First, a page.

By Justin Sink
President Obama will sign an executive order Wednesday mandating the government finish work on an electronic portal for small businesses to submit import and export information by the end of his second term.
The White House says the move would allow American companies to better compete in the global economy.
The order will mandate the completion of the International Trade Data System, a so-called “single-window” system that will allow businesses to submit in a centralized location all data required by the government to move goods across international borders, by December 2016.
“This new electronic system will speed up the shipment of American-made goods overseas, eliminate often duplicative and burdensome paperwork, and make our government more efficient,” the White House said in a statement.
Work on the system — which involves some 48 separate federal agencies — has been ongoing, but the White House says the program will benefit from a concrete deadline. The president is also ordering “enhanced transparency” in its implantation, forcing agencies to post their schedules for when they will transition from paper-based to electronic data collection.
Obama is also ordering the government to seek nongovernmental partners for a business council tasked with improving coordination between shippers and government agencies. The White House says the panel will suggest ways to cut red tape and reduce inefficiencies created by government in the supply chain.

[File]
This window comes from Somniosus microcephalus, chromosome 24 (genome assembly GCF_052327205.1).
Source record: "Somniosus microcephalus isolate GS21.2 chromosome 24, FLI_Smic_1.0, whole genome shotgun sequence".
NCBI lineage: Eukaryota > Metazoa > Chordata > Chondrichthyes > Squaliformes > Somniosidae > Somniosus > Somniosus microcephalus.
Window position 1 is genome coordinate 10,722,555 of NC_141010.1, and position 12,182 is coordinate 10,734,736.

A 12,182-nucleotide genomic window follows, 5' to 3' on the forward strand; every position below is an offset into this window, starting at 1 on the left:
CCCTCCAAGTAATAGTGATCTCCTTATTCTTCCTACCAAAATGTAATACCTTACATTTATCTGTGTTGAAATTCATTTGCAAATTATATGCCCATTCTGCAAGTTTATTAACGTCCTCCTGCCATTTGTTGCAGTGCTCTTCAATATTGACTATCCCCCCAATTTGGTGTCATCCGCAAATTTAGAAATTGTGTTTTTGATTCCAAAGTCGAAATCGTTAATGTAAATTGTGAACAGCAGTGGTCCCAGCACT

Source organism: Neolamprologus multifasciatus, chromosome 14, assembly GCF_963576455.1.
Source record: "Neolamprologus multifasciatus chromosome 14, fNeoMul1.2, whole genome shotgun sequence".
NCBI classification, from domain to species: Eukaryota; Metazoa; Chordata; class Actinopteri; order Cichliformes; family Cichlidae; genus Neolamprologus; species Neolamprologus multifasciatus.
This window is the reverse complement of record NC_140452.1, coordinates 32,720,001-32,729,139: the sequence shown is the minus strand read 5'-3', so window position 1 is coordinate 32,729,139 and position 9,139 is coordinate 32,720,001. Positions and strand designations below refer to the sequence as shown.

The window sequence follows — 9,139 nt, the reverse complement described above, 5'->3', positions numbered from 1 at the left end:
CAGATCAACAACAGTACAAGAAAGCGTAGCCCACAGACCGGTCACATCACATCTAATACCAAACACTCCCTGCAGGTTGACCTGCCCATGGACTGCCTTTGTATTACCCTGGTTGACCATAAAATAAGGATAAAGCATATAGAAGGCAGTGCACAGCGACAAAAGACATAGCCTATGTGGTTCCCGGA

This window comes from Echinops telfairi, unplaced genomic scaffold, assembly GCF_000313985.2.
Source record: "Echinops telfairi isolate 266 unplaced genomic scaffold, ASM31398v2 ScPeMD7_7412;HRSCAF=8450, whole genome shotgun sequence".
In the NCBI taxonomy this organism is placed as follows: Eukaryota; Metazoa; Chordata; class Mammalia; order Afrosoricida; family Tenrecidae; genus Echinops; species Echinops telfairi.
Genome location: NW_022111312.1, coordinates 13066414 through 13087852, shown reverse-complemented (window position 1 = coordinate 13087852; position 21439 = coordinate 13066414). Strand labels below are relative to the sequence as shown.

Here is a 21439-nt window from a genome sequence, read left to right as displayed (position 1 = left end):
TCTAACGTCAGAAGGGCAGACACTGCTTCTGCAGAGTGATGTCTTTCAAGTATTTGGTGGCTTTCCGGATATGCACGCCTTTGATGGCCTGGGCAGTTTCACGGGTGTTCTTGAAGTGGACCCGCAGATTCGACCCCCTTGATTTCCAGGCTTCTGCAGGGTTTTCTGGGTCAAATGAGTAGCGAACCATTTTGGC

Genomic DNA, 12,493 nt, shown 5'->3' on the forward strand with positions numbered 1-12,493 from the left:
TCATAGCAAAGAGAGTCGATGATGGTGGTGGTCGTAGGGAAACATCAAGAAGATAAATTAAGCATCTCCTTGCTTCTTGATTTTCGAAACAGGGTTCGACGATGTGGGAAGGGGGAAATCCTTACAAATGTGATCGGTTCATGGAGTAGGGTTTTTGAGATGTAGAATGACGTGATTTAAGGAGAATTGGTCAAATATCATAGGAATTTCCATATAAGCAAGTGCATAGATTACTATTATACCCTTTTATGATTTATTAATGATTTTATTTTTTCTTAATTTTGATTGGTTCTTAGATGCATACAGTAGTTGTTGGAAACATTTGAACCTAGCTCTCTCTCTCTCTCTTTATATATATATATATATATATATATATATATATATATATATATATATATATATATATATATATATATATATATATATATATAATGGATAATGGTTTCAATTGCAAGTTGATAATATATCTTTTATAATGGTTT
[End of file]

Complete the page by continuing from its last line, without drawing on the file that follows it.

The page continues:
The president will sign the executive order aboard Air Force One, as he heads to Toluca, Mexico, on Wednesday for a trip designed to strengthen trade ties with Canada and Mexico.
During the visit, the president will look to assuage concerns over his ability to deliver on trade deals despite growing opposition among lawmakers in his own party. Senate Majority Leader Harry Reid (D-Nev.) and House Minority Leader Nancy Pelosi (D-Calif.) have both signaled they would oppose current legislation providing Obama fast-track authority to negotiate the trade deals.
At the White House on Tuesday, press secretary Jay Carney downplayed the split, saying differing views on trade policy were the norm in Washington.
“The differing opinions on these matters are not new, and the fact that there are differing opinions within both parties is not new,” Carney said.
But the White House spokesman defended efforts to forge a Trans-Pacific free trade deal that would include America’s neighbors.
“The value in the kinds of trade agreements that, for example, we are trying to negotiate with the Pacific region is, I think, pretty self-evident when you look at the economic growth that that region represents, and the potential for American workers and American businesses through exports to capitalize on that growth through a trade agreement that would protect American workers and protect the environment,” Carney said.